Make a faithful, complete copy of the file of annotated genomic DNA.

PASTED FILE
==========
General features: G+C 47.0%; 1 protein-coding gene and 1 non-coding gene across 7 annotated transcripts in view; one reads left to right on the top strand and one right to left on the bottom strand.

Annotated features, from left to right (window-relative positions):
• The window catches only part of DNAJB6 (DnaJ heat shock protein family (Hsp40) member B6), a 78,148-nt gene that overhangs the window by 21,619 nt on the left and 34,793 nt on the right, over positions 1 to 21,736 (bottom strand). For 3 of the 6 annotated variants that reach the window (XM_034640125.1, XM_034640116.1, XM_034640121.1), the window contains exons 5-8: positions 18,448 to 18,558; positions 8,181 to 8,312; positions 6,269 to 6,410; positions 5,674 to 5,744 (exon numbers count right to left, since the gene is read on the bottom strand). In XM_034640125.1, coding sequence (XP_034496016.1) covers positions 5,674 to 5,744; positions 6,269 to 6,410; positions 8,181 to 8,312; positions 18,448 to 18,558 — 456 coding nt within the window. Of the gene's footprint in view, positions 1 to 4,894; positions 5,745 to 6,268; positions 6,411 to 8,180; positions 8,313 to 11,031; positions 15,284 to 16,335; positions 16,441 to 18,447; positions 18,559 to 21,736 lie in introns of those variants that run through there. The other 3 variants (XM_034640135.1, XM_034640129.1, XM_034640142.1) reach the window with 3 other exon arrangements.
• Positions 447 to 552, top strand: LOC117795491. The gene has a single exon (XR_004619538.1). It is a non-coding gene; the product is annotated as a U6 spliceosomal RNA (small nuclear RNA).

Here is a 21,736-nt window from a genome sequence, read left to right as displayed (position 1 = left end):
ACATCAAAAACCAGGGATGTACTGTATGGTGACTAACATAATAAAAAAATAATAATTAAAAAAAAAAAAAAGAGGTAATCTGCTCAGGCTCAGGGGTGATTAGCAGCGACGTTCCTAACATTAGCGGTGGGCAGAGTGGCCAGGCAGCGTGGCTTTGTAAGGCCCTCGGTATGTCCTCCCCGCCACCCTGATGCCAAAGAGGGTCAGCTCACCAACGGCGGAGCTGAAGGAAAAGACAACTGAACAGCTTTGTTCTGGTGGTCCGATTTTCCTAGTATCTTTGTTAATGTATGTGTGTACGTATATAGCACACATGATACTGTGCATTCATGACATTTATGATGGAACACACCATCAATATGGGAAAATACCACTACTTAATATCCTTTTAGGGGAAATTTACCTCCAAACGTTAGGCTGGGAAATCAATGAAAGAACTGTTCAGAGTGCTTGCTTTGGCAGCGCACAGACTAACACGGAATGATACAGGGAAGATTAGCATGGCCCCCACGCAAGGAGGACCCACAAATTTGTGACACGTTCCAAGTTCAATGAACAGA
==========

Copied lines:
General features: G+C 47.0%; 1 protein-coding gene and 1 non-coding gene across 7 annotated transcripts in view; one reads left to right on the top strand and one right to left on the bottom strand.

Annotated features, from left to right (window-relative positions):
• The window catches only part of DNAJB6 (DnaJ heat shock protein family (Hsp40) member B6), a 78,148-nt gene that overhangs the window by 21,619 nt on the left and 34,793 nt on the right, over positions 1 to 21,736 (bottom strand). For 3 of the 6 annotated variants that reach the window (XM_034640125.1, XM_034640116.1, XM_034640121.1), the window contains exons 5-8: positions 18,448 to 18,558; positions 8,181 to 8,312; positions 6,269 to 6,410; positions 5,674 to 5,744 (exon numbers count right to left, since the gene is read on the bottom strand). In XM_034640125.1, coding sequence (XP_034496016.1) covers positions 5,674 to 5,744; positions 6,269 to 6,410; positions 8,181 to 8,312; positions 18,448 to 18,558 — 456 coding nt within the window. Of the gene's footprint in view, positions 1 to 4,894; positions 5,745 to 6,268; positions 6,411 to 8,180; positions 8,313 to 11,031; positions 15,284 to 16,335; positions 16,441 to 18,447; positions 18,559 to 21,736 lie in introns of those variants that run through there. The other 3 variants (XM_034640135.1, XM_034640129.1, XM_034640142.1) reach the window with 3 other exon arrangements.
• Positions 447 to 552, top strand: LOC117795491. The gene has a single exon (XR_004619538.1). It is a non-coding gene; the product is annotated as a U6 spliceosomal RNA (small nuclear RNA).

Here is a 21,736-nt window from a genome sequence, read left to right as displayed (position 1 = left end):
ACATCAAAAACCAGGGATGTACTGTATGGTGACTAACATAATAAAAAAATAATAATTAAAAAAAAAAAAAAGAGGTAATCTGCTCAGGCTCAGGGGTGATTAGCAGCGACGTTCCTAACATTAGCGGTGGGCAGAGTGGCCAGGCAGCGTGGCTTTGTAAGGCCCTCGGTATGTCCTCCCCGCCACCCTGATGCCAAAGAGGGTCAGCTCACCAACGGCGGAGCTGAAGGAAAAGACAACTGAACAGCTTTGTTCTGGTGGTCCGATTTTCCTAGTATCTTTGTTAATGTATGTGTGTACGTATATAGCACACATGATACTGTGCATTCATGACATTTATGATGGAACACACCATCAATATGGGAAAATACCACTACTTAATATCCTTTTAGGGGAAATTTACCTCCAAACGTTAGGCTGGGAAATCAATGAAAGAACTGTTCAGAGTGCTTGCTTTGGCAGCGCACAGACTAACACGGAATGATACAGGGAAGATTAGCATGGCCCCCACGCAAGGAGGACCCACAAATTTGTGACACGTTCCAAGTTCAATGAACAGA